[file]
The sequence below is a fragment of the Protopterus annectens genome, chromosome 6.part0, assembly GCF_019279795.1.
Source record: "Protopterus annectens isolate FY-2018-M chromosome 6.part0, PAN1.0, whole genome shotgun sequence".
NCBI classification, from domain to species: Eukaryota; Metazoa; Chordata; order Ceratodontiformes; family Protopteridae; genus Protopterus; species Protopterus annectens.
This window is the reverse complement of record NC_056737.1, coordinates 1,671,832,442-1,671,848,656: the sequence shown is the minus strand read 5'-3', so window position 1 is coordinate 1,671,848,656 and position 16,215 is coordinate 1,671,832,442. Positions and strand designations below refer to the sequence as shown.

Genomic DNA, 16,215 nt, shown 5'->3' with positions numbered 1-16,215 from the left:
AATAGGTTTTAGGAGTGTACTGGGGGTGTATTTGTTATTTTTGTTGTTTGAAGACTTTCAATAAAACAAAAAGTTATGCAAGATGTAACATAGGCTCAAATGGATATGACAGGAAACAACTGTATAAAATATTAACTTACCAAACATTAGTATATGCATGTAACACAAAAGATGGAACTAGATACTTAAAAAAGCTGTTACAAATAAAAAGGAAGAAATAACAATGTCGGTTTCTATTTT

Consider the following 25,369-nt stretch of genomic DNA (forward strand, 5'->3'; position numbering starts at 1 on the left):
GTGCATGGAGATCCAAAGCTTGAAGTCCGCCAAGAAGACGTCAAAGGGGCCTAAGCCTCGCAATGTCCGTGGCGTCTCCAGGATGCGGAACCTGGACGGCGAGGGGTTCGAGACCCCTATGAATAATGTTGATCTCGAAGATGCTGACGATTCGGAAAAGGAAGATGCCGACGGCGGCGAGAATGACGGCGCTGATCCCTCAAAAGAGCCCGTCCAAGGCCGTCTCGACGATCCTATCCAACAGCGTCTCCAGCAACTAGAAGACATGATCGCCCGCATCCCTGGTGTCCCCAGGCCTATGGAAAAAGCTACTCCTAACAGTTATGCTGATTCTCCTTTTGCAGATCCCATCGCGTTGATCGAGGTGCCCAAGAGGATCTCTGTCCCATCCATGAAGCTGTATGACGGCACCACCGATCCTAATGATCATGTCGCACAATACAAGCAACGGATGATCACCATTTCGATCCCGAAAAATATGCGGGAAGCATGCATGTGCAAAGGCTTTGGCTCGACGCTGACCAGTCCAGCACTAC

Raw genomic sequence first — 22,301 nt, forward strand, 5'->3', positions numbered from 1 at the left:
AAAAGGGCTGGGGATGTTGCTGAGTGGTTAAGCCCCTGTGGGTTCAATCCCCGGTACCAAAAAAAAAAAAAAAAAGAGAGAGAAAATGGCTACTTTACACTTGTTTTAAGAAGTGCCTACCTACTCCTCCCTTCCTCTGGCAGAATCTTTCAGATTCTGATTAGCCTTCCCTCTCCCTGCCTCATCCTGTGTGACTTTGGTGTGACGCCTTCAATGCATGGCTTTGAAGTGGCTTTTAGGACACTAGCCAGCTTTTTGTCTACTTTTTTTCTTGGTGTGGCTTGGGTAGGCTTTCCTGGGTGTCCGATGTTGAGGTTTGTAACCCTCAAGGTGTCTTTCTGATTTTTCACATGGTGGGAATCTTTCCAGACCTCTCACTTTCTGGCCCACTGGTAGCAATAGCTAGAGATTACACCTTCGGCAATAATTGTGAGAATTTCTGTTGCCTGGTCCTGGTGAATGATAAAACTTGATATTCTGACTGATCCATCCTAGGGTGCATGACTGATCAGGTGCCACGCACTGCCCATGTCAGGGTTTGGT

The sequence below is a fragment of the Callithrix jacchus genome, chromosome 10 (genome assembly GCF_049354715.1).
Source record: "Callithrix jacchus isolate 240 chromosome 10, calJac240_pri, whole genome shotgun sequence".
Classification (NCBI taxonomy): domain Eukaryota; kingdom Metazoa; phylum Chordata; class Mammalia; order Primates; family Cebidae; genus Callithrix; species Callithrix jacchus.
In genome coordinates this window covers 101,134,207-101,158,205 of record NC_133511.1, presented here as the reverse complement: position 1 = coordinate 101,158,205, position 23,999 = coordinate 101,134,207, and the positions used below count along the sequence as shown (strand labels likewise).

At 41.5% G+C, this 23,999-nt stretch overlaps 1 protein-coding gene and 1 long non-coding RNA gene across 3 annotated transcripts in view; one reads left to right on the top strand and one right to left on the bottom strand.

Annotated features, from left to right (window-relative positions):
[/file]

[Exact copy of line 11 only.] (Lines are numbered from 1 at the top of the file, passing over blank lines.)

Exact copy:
The sequence below is a fragment of the Callithrix jacchus genome, chromosome 10 (genome assembly GCF_049354715.1).